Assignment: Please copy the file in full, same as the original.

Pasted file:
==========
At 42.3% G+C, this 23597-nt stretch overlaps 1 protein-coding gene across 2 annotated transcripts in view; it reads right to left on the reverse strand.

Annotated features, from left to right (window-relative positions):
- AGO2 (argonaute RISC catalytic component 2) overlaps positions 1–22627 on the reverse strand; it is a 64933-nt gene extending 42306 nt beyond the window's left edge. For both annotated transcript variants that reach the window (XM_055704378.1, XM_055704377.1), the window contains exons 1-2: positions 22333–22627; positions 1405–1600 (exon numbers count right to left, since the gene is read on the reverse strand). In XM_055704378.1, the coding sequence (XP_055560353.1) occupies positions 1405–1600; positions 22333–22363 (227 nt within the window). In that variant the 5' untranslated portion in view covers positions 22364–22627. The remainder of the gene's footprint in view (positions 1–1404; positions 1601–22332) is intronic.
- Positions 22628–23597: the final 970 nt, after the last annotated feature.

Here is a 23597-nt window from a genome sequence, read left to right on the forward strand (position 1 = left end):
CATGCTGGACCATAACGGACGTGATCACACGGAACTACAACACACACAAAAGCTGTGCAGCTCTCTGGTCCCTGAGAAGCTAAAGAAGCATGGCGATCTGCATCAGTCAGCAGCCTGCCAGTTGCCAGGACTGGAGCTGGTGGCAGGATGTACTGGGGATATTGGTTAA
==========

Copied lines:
At 42.3% G+C, this 23597-nt stretch overlaps 1 protein-coding gene across 2 annotated transcripts in view; it reads right to left on the reverse strand.

Annotated features, from left to right (window-relative positions):
- AGO2 (argonaute RISC catalytic component 2) overlaps positions 1–22627 on the reverse strand; it is a 64933-nt gene extending 42306 nt beyond the window's left edge. For both annotated transcript variants that reach the window (XM_055704378.1, XM_055704377.1), the window contains exons 1-2: positions 22333–22627; positions 1405–1600 (exon numbers count right to left, since the gene is read on the reverse strand). In XM_055704378.1, the coding sequence (XP_055560353.1) occupies positions 1405–1600; positions 22333–22363 (227 nt within the window). In that variant the 5' untranslated portion in view covers positions 22364–22627. The remainder of the gene's footprint in view (positions 1–1404; positions 1601–22332) is intronic.
- Positions 22628–23597: the final 970 nt, after the last annotated feature.

Here is a 23597-nt window from a genome sequence, read left to right on the forward strand (position 1 = left end):
CATGCTGGACCATAACGGACGTGATCACACGGAACTACAACACACACAAAAGCTGTGCAGCTCTCTGGTCCCTGAGAAGCTAAAGAAGCATGGCGATCTGCATCAGTCAGCAGCCTGCCAGTTGCCAGGACTGGAGCTGGTGGCAGGATGTACTGGGGATATTGGTTAA